The remaining question relates to the finding of negligence. It is urged that the neglect was that of a fellowservant and hence that the petitioner was not liable. Both courts below, however, concurred in the finding that the petitioner omitted to use proper diligence to provide a safe place of work. Baltimore & Ohio R. R. Co. v. Baugh, 149 U. S. 368, 386. As the question belongs to a class which under the distribution of judicial power is determinable by the Circuit Court of Appeals in last resort, we shall not undertake to discuss it at length or to restate the evidence. Chicago Junction Rwy. Co. v. King, 222 U. S. 222, 224; Chicago, R. I. & Pac. Rwy. Co. v. Brown, 229 U. S. 317, 320; Grand Trunk Rwy. Co. v. Lindsay, 233 U. S. 42, 50. It is sufficient to say that we are satisfied from an examination of the record that the ruling was justified.
ATLANTIC TRANSPORT COMPANY OF WEST VIRGINIA V. STATE OF MARYLAND TO THE USE OF SZCZESEK.
CERTIORARI TO THE CIRCUIT COURT OF APPEALS FOR THE
No. 216. Argued January 29, 30, 1914.-Decided May 25, 1914. Decided on the authority of Atlantic Transport Company v. Imbrovek,
ante, p. 54. 193 Fed. Rep. 1019, affirmed.
THE facts are stated in the opinion.
Mr. Edward Duffy, with whom Mr. Nicholas P. Bond and Mr. Ralph Robinson were on the brief, for petitioner.
Mr. W. H. Price, Jr., and Mr. John E. Semmes, Jr., with whom Mr. John E. Semmes, Mr. Jesse N. Bowen and Mr. Matthew Gault were on the brief, for respondent.
MR. JUSTICE HUGHES delivered the opinion of the court.
This is a libel filed on behalf of the widow and infant children of Martin Szczesek to recover damages for injuries resulting in his death. Szczesek was a stevedore in the employ of the Atlantic Transport Company, the petitioner, and was engaged in loading the ship Pretoria. The District Court allowed a recovery against the petitioner (190 Fed. Rep. 240) which the Circuit Court of Appeals affirmed. 193 Fed. Rep. 1019.
The questions presented are the same as those which were considered in Atlantic Transport Company v. Imbrovek, ante, p. 52, decided this day and, for the reasons stated in the opinion in that case, the decree is affirmed.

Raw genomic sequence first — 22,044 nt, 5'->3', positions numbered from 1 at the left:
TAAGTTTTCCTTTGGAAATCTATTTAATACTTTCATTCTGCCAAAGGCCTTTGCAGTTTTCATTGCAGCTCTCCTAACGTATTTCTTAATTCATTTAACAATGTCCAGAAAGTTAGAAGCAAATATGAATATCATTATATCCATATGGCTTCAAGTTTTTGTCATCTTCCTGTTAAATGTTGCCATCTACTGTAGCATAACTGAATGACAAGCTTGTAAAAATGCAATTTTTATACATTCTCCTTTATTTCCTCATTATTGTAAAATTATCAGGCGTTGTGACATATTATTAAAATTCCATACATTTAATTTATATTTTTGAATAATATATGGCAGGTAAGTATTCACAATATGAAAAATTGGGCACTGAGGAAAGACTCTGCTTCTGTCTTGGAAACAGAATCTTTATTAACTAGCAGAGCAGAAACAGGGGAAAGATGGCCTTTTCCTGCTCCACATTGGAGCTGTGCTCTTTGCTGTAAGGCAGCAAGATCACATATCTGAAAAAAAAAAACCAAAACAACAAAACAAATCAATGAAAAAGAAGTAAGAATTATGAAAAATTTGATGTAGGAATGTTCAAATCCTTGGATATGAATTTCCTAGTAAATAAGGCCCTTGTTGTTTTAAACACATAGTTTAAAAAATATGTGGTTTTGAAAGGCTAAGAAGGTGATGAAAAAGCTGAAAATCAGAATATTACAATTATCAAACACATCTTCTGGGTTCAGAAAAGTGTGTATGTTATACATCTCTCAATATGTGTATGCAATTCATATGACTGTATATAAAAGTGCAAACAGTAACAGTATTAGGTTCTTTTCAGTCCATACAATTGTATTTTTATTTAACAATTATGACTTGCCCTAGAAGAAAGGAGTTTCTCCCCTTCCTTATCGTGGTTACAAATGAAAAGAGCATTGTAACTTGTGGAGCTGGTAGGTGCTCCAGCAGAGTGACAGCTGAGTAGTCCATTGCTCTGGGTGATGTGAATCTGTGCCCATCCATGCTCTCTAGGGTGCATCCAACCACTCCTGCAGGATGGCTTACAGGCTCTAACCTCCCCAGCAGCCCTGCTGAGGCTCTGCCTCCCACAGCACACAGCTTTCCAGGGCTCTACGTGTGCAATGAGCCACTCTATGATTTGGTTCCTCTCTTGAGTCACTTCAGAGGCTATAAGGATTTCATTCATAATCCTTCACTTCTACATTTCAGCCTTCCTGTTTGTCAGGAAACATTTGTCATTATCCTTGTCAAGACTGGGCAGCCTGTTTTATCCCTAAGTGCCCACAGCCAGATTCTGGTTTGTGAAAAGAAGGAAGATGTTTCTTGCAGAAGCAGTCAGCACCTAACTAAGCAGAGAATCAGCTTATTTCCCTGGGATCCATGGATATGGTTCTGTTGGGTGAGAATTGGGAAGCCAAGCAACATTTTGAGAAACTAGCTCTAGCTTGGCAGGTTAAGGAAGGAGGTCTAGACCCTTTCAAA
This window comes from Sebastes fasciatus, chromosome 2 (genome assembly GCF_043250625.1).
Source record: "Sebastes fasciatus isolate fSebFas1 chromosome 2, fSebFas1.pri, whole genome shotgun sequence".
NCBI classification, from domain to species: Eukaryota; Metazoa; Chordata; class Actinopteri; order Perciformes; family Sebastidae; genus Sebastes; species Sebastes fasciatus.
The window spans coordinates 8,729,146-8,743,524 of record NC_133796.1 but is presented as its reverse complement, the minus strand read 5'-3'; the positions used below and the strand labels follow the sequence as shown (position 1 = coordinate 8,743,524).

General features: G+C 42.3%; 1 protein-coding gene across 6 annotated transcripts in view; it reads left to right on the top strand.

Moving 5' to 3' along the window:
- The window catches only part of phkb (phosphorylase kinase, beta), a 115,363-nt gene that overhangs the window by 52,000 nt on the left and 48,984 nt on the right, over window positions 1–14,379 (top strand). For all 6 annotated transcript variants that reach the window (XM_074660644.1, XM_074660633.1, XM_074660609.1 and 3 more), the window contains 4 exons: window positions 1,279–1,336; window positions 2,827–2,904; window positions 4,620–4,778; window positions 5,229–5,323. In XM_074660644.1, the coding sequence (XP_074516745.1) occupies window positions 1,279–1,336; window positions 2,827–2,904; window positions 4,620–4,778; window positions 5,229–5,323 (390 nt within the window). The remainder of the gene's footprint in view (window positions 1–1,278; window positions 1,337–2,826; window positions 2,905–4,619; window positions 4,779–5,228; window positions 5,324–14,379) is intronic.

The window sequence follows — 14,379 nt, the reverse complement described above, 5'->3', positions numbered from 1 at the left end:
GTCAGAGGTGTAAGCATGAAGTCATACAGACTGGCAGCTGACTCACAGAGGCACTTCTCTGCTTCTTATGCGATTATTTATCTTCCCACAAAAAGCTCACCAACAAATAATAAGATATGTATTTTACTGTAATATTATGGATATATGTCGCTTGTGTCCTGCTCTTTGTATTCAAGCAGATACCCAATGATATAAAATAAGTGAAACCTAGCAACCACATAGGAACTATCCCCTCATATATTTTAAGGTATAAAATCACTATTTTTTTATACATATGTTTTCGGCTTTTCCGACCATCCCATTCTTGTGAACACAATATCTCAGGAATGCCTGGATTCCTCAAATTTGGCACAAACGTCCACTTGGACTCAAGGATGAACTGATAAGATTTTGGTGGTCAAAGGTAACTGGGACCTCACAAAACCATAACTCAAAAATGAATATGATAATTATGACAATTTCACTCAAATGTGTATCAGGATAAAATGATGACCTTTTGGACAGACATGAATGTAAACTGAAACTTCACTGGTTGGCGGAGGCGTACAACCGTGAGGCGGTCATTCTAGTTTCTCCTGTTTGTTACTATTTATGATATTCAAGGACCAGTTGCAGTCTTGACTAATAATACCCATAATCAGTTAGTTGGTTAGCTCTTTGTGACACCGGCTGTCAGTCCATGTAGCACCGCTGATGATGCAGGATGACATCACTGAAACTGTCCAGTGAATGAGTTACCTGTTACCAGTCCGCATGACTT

SCHMIDT v. BANK OF COMMERCE.
ERROR TO THE SUPREME COURT OF THE TERRITORY OF NEW
No. 281. Argued March 19, 1914.-Decided May 25, 1914.
This court accepts the rulings of the territorial courts on local questions
of pleading and practice. Santa Fe Ry. Co. v. Friday, 232 U. S. 694. Where some of the signatures of defendant makers had been obtained
by means of fraudulent representations by the plaintiff holder of the paper, the whole transaction is vitiated even as to those makers
who were liable on former existing paper of which that in suit was a
renewal. Where a renewal note constitutes a new promise with distinct legal
consequences, it cannot be enforced if fraudulently induced, even if there were no defense to the older note in renewal of which it is
given. Under the Negotiable Instrument Act of 1907 of New Mexico,
the title of a person negotiating commercial paper is defective if any signature thereto has been obtained by fraud, and if any one person is relieved from liability by proof of fraudulent inducement, all other persons who signed the paper are likewise relieved although they did not participate in and were ignorant of
such fraud. Where the court, on plaintiffs' motion, has denied the right of de
fendants to show that the note sued on was void as to them because of subsequent alteration by addition of signatures of other comakers, the plaintiff cannot defeat defendants' defense of fraud in obtaining the later signatures on the ground that the notes were completed instruments and binding upon the makers before the
others had signed. 16 New Mex. 414, reversed.
The facts, which involve the effect of fraudulent inducement to make commercial paper and the rights of comakers to be relieved of liability in such case, are stated in the opinion.
Mr. Francis E. Wood, with whom Mr. 0. N. Marron was on the brief, for plaintiffs in error.
Mr. Harry M. Dougherty, with whom Mr. James G. Fitch was on the brief, for defendant in error.
MR. JUSTICE HUGHES delivered the opinion of the court.
This suit was brought by the Bank of Commerce in the District Court for Socorro County in the Territory of New Mexico to recover upon two promissory notes. The plaintiff bank was the payee and the defendants Broyles, Schmidt & Story, Crossman, Brown, Pratt (alias Anderson), Lewis and Evans, were the makers. Broyles de